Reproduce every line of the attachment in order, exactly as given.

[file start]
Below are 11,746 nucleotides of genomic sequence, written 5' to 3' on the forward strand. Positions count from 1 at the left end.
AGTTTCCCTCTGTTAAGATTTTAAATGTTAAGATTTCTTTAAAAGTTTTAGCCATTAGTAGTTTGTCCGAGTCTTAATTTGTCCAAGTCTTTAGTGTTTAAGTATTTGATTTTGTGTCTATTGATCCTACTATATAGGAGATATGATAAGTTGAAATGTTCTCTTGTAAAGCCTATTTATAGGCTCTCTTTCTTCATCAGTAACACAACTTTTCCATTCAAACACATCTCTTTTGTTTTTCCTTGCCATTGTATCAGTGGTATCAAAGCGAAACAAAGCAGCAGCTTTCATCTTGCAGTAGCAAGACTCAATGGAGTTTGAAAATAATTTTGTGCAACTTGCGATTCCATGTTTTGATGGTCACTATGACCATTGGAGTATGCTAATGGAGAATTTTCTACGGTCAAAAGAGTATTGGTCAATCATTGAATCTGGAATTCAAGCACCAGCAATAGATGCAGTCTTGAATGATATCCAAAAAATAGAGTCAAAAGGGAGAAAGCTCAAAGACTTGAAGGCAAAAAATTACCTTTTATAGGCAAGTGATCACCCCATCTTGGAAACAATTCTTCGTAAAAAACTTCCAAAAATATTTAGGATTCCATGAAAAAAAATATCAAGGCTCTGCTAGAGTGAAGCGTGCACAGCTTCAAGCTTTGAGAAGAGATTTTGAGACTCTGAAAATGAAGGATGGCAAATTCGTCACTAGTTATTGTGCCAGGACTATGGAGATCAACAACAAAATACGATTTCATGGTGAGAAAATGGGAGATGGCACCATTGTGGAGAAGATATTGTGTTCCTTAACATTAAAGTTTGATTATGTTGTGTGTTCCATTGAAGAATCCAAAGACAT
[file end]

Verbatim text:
Below are 11,746 nucleotides of genomic sequence, written 5' to 3' on the forward strand. Positions count from 1 at the left end.
AGTTTCCCTCTGTTAAGATTTTAAATGTTAAGATTTCTTTAAAAGTTTTAGCCATTAGTAGTTTGTCCGAGTCTTAATTTGTCCAAGTCTTTAGTGTTTAAGTATTTGATTTTGTGTCTATTGATCCTACTATATAGGAGATATGATAAGTTGAAATGTTCTCTTGTAAAGCCTATTTATAGGCTCTCTTTCTTCATCAGTAACACAACTTTTCCATTCAAACACATCTCTTTTGTTTTTCCTTGCCATTGTATCAGTGGTATCAAAGCGAAACAAAGCAGCAGCTTTCATCTTGCAGTAGCAAGACTCAATGGAGTTTGAAAATAATTTTGTGCAACTTGCGATTCCATGTTTTGATGGTCACTATGACCATTGGAGTATGCTAATGGAGAATTTTCTACGGTCAAAAGAGTATTGGTCAATCATTGAATCTGGAATTCAAGCACCAGCAATAGATGCAGTCTTGAATGATATCCAAAAAATAGAGTCAAAAGGGAGAAAGCTCAAAGACTTGAAGGCAAAAAATTACCTTTTATAGGCAAGTGATCACCCCATCTTGGAAACAATTCTTCGTAAAAAACTTCCAAAAATATTTAGGATTCCATGAAAAAAAATATCAAGGCTCTGCTAGAGTGAAGCGTGCACAGCTTCAAGCTTTGAGAAGAGATTTTGAGACTCTGAAAATGAAGGATGGCAAATTCGTCACTAGTTATTGTGCCAGGACTATGGAGATCAACAACAAAATACGATTTCATGGTGAGAAAATGGGAGATGGCACCATTGTGGAGAAGATATTGTGTTCCTTAACATTAAAGTTTGATTATGTTGTGTGTTCCATTGAAGAATCCAAAGACAT